THE ORIGINATOR – DJ YELLA (N.W.A)

THE ORIGINATOR – DJ YELLA (N.W.A)

Congratulations on being inducted into the Rock & Roll Hall of Fame earlier this year. What does that honour mean to you?
It’s a great honour to be nominated and picked into the 2016 Rock & Roll Hall of Fame and a bigger honour to be the first West Coast group to be picked.

With this in mind, what are your thoughts on the legacy N.W.A left for hip-hop today?
It’s crazy because we didn’t even think about nothing like this, we just made music we liked .It’s amazing how it affected so many up and coming artists and how we opened the doors for so many of them like Eminem, Kendrick Lamar, Snoop Dogg, 50 Cent, The Game, the list goes on.

As someone who helped to shape it, what do you make of the current state of hip-hop and its future?
Right now it’s the same thing going on. Not too many groups, just solo artists or guest appearances. Music right now is just sounding the same. Not much separation. It seems like nobody has their own style like it was back in the day, but Hip Hop is still here to stay.

What did it mean to come from Compton when N.W.A first began, and how is it different for the new generation coming from Compton today?
In the beginning, Compton didn’t mean nothing to nobody, it was like a bad name. It was a name people was scared of and scared to come visit. So we had to change it to something good. So now Kendrick Lamar and The Game put Compton back on the map.

What is your opinion on hip-hop producer using button pushers rather than turn tables?
You know something I push buttons myself now. It’s just moving with the times, vinyl’s are old, they are outdated, I mean they are good for a battles or things like that but think about it even the battles are not using real vinyl, they are using laptops to control the vinyl’s. The days of real vinyl like that are over. I mean, me, I can’t travel with that stuff, that’s like three, four bags of luggage and they will charge you an arm and leg. You just gotta keep up with the times. I use the pioneer DDJ SX and it’s the closest thing you can get to a turntable. I got 10000 songs on my laptop and I can carry all of the music in the world. It’s just simple and easy plus it sounds better. It’s the same with recording in the studio, it’s all digital now. You just have to change with the times, it may not look as pretty as turn tables but it’s the same thing.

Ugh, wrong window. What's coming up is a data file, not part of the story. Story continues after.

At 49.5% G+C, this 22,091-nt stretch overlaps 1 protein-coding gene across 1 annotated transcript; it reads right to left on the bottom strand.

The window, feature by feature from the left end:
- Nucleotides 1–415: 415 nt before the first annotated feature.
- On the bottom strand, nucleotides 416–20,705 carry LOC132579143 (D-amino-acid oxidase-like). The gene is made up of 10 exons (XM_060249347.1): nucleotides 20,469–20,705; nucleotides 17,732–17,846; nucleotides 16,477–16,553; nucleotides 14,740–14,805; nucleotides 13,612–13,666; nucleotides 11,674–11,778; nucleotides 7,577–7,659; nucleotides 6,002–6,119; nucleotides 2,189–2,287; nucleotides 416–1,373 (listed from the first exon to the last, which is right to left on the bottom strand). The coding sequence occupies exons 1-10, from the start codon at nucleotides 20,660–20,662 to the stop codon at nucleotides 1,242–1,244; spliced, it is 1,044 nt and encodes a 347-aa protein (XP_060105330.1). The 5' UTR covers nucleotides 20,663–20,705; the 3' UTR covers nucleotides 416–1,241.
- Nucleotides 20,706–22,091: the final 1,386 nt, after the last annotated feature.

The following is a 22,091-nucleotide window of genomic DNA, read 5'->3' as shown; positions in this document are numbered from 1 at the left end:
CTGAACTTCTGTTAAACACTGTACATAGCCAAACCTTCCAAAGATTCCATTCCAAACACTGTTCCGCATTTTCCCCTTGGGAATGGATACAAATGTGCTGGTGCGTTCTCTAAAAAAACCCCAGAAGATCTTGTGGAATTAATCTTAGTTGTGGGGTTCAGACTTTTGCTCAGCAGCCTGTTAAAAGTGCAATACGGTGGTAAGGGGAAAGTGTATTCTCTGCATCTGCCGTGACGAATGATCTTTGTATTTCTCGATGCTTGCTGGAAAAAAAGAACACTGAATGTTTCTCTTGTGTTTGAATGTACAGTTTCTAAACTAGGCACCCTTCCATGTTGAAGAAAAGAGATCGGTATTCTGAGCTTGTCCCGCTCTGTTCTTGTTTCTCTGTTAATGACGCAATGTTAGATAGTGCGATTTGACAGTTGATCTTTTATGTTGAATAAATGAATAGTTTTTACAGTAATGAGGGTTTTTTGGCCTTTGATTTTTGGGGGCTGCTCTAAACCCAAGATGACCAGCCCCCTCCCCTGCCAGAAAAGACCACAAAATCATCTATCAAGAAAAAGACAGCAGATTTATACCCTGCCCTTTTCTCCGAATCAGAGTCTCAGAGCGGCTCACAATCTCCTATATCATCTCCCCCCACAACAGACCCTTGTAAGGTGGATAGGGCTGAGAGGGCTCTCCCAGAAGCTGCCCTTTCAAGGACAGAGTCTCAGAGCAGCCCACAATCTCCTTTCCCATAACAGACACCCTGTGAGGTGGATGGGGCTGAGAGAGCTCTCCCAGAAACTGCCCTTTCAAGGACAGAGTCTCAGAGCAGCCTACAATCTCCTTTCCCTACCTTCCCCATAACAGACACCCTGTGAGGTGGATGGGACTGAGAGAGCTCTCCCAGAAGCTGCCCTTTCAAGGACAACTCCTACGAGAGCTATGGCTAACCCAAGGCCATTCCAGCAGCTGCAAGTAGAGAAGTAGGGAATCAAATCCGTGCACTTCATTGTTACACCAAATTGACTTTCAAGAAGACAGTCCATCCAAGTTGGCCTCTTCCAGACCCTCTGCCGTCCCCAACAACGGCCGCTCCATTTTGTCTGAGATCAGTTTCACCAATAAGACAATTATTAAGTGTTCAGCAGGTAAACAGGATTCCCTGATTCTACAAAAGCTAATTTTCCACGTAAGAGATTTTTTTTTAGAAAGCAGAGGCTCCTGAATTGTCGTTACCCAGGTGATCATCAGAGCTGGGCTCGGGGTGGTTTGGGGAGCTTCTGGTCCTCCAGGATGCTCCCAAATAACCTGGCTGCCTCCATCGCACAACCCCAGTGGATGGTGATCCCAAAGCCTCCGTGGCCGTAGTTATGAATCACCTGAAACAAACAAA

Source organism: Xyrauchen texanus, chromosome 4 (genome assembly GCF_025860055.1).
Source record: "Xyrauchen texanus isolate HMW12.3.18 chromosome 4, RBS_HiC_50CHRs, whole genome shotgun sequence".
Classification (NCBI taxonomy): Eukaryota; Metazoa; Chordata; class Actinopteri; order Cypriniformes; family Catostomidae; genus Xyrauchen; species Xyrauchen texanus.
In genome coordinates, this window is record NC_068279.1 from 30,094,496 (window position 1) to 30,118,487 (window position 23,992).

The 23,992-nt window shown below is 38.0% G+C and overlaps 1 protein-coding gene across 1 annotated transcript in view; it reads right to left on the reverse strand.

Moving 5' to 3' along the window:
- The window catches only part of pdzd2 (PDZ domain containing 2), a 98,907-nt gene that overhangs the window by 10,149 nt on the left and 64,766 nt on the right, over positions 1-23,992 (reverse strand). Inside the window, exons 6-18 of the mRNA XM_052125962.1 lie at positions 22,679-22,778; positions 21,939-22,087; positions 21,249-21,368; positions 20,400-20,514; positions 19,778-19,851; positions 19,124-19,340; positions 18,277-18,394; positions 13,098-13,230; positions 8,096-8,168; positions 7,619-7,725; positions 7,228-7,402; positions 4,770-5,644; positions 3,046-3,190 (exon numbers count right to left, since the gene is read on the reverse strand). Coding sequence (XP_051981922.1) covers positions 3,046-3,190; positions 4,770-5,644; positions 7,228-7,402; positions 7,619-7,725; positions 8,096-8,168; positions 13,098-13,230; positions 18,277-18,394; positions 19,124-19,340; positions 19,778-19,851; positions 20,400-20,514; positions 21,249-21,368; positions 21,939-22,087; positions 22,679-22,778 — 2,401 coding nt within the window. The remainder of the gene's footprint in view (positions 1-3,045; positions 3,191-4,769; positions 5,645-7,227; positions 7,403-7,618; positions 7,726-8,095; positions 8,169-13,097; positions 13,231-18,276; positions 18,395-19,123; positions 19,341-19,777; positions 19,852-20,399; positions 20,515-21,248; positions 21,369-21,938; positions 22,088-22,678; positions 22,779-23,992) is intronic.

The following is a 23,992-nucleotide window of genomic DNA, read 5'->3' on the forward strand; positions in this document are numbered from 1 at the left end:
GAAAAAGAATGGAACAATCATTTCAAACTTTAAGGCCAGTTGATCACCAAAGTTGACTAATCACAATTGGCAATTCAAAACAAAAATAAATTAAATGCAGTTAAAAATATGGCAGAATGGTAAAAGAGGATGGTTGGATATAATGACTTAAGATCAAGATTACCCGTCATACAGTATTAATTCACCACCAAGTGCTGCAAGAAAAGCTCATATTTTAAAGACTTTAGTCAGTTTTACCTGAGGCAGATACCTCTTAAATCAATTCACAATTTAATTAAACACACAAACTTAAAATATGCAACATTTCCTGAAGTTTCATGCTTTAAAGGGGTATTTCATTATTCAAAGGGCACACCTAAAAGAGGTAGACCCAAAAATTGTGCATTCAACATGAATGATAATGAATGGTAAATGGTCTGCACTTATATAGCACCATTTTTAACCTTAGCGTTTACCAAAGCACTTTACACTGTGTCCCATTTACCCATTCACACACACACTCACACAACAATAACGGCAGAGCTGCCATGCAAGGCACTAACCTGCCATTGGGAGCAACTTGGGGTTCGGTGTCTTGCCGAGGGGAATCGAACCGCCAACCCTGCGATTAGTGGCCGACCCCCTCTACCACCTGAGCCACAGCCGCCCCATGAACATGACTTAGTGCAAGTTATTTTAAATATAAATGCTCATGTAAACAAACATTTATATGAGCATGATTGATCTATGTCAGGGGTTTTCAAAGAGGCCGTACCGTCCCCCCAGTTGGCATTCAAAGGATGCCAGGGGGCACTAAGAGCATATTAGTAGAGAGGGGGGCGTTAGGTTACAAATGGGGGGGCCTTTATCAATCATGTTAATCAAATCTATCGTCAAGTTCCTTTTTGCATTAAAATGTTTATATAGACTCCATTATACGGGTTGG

The internet has certainly affected how hip-hop and music in general is created and released today. Has that allowed hip-hop to become greater, or has it lost some of what once made it so important?
The internet has changed music. Not just Hip Hop but all music. It’s made it bigger, stronger but the only down fall is that it seems like it’s starting to be more artists than fans because it’s so easy to make songs now anywhere, in your bedroom, in your garage, wherever. There’s not many big studios no more.

Similarly, how has social media affected music and connecting with fans for you personally?
Social Media is a great thing. It has its ups and downs but it helps you be relevant around the world. People can instantly look you up from all around the world. You can be an instant success or an instant flop.